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Biochemistry major interns at major cancer research center

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Posted on Friday, October 29, 2021

A Westminster biochemistry major spent the summer researching epigenetics and molecular carcinogenesis at the Virginia Harris Cockrell Cancer Research Center at The University of Texas MD  Anderson Cancer Center (MDACC) in Houston.

Jenna Toohey, a senior from Mount Pleasant, Pa., focused on ATP-dependent chromatin remodelers—a key class of epigenetic regulators. She also looked at the defining qualities of a specific chromatin remodeler, SWI/SNF, a group of proteins that associate to remodel the way DNA is packaged. This focus allowed Toohey to dive deep into a potential future of chromatin targeting drug therapies.

Toohey researched under Dr. Blaine Bartholomew, professor in the Department of Department of Epigenetics and Molecular Carcinogenesis at MDACC.  MDACC is the largest cancer centers in the U.S. and one of the original three comprehensive cancer centers in the country

After stumbling upon the research internship by chance, Toohey applied online and was accepted. She moved to Smithville, Texas, a week before the program started and lived in a house with six other women from five different countries—and she called it “the experience of a lifetime.”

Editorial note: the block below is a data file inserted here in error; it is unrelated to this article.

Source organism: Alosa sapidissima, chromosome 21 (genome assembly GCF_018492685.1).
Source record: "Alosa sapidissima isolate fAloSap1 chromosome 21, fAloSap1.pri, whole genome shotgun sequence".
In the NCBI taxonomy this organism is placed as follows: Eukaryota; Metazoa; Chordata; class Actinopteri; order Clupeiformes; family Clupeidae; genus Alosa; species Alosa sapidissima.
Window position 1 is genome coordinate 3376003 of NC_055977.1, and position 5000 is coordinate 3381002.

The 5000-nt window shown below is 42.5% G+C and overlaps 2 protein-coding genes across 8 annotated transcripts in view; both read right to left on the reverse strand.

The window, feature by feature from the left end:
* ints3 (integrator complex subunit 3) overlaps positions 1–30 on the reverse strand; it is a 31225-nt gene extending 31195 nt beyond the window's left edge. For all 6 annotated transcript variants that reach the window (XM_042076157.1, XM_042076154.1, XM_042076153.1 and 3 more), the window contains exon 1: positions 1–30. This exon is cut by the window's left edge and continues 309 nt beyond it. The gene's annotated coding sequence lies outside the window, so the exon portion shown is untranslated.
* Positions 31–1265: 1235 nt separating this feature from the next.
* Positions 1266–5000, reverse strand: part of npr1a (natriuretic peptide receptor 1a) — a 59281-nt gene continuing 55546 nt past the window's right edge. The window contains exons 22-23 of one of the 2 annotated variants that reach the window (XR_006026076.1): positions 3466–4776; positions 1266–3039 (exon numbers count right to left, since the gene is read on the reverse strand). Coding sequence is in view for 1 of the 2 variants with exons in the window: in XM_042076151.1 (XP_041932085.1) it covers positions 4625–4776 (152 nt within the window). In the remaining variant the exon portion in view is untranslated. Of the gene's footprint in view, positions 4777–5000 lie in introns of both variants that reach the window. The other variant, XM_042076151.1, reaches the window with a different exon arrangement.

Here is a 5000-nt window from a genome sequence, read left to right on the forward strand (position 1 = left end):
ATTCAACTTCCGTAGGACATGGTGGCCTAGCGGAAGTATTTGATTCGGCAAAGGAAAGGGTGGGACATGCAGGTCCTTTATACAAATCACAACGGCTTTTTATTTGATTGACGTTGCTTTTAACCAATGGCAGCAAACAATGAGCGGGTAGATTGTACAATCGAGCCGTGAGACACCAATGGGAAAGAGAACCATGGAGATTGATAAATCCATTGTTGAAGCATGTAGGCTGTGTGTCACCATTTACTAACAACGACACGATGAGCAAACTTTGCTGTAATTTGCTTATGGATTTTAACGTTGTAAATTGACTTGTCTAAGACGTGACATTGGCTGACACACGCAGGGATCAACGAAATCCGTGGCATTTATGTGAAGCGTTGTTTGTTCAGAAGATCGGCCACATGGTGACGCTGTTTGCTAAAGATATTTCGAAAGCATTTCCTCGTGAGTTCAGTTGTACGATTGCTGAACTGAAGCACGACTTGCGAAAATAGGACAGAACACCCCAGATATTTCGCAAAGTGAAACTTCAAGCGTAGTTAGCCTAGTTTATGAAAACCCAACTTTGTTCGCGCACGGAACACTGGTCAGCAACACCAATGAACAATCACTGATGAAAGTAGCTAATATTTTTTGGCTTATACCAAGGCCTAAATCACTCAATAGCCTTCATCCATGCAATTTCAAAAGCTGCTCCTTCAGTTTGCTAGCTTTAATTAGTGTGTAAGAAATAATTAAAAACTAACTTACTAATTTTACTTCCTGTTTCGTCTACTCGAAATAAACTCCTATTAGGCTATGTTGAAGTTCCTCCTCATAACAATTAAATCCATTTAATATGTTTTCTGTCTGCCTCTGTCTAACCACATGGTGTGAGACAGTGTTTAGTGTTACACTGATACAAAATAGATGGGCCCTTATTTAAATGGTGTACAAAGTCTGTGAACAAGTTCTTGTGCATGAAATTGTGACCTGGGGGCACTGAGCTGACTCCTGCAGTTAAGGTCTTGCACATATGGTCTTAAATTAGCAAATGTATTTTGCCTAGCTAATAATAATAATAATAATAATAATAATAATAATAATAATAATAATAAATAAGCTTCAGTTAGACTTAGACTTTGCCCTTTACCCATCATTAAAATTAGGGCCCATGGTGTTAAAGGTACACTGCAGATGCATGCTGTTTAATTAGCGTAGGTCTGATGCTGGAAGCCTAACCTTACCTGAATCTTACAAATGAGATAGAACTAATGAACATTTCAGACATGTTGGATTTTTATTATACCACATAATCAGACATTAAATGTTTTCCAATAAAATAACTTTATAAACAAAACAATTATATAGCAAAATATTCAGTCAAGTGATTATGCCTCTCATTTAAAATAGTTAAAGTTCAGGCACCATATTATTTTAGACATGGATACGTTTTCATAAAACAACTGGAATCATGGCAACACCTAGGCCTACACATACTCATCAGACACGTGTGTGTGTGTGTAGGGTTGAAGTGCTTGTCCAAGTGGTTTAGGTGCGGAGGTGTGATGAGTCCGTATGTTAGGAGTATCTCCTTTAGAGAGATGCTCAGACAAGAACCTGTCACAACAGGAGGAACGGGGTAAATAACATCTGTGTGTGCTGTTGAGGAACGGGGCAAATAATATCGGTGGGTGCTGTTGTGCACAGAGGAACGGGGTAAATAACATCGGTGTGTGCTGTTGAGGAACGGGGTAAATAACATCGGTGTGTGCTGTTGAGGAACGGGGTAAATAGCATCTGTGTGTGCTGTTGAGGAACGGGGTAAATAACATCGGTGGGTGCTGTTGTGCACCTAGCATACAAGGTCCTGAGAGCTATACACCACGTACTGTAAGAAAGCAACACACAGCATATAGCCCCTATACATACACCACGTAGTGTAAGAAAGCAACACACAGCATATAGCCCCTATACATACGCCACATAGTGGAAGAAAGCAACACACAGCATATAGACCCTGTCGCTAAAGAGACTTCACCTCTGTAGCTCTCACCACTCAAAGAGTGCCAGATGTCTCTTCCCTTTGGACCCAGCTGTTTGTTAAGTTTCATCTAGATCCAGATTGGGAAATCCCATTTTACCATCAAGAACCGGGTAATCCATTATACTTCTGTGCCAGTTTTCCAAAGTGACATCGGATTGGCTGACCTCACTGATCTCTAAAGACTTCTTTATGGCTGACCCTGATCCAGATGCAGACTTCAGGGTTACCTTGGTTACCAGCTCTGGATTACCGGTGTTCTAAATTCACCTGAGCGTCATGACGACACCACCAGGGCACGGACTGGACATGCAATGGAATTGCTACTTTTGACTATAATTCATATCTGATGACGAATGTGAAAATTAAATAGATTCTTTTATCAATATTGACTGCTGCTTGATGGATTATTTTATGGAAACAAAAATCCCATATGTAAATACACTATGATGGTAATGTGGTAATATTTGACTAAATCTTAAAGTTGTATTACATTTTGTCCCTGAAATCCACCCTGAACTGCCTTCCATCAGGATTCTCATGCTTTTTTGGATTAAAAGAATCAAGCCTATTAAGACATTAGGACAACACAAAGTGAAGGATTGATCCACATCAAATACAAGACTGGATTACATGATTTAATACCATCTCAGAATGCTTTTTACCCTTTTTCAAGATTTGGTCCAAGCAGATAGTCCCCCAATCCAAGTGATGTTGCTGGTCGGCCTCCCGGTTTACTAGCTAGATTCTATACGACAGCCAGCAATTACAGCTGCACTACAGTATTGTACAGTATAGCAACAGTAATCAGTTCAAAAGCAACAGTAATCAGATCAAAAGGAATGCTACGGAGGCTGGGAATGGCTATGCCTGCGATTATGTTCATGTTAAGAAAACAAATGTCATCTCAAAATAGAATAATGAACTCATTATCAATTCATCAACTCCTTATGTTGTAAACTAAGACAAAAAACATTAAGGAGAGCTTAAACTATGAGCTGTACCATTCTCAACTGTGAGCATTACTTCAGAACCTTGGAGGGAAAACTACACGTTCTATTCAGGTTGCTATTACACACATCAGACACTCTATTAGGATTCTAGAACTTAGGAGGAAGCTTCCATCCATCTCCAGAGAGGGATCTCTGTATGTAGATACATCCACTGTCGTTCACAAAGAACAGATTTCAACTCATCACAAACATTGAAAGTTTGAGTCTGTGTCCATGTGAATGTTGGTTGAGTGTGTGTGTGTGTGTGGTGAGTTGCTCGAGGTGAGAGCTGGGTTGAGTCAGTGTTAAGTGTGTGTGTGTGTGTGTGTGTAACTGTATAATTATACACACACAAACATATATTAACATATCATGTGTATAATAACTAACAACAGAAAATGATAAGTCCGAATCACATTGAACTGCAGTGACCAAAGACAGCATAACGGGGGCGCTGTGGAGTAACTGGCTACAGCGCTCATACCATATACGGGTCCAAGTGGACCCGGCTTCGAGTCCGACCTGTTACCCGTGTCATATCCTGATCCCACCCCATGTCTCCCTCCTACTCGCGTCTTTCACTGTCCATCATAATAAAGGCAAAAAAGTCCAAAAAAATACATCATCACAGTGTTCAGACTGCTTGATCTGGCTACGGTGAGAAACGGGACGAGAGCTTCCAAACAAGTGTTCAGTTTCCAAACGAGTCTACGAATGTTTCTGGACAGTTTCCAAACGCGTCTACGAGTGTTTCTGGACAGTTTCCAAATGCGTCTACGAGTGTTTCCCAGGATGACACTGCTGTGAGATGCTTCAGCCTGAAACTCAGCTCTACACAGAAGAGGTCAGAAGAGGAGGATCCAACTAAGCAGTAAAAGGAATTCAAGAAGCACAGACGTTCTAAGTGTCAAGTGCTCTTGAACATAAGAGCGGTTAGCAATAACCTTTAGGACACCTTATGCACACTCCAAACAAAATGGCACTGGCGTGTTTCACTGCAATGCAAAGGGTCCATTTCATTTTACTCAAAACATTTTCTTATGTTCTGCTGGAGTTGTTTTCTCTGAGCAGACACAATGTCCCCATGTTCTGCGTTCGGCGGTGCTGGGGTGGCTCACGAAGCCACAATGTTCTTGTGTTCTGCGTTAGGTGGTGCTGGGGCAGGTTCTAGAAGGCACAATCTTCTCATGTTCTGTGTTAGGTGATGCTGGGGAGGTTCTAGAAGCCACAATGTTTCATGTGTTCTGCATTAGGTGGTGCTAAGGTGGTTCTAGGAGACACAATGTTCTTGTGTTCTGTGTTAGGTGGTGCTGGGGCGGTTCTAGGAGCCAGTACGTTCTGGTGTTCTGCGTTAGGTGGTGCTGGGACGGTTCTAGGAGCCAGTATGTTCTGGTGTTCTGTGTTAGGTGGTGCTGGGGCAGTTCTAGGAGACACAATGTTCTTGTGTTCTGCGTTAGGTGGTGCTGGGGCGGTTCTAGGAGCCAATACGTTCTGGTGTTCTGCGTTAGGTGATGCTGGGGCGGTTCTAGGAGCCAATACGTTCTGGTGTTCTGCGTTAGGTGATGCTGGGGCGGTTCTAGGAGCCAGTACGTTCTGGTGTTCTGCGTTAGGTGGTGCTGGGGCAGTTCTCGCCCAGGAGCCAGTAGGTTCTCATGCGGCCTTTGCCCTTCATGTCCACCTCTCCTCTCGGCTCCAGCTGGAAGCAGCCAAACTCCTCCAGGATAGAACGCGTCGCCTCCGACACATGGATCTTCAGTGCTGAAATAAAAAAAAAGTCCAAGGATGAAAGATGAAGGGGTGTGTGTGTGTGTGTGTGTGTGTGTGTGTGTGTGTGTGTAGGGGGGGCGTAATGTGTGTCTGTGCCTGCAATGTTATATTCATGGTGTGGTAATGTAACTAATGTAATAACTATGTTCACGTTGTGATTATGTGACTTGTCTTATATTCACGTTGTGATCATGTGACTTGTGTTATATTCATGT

“I formed lifelong connections with the post-docs in my lab and the people I met within the community,” Toohey said. “This alone opened my eyes to so many new cultures and experiences.”

The in-personal internship allowed Toohey to work in a hands-on learning environment much like she does at Westminster College.“This experience aided in my decision of what path to take following graduation since I was not sure if I wanted to go into scientific research or the medical field,” said Toohey. She plans on taking a gap year to get clinical experience and travel. Then, as the 2022-2023 cycle begins, she will begin applying to medical school.

To learn more about Westminster College’s biochemistry program, click here.

Toohey is pictured on the far right in the back row

~ Mackenzie Basalla '19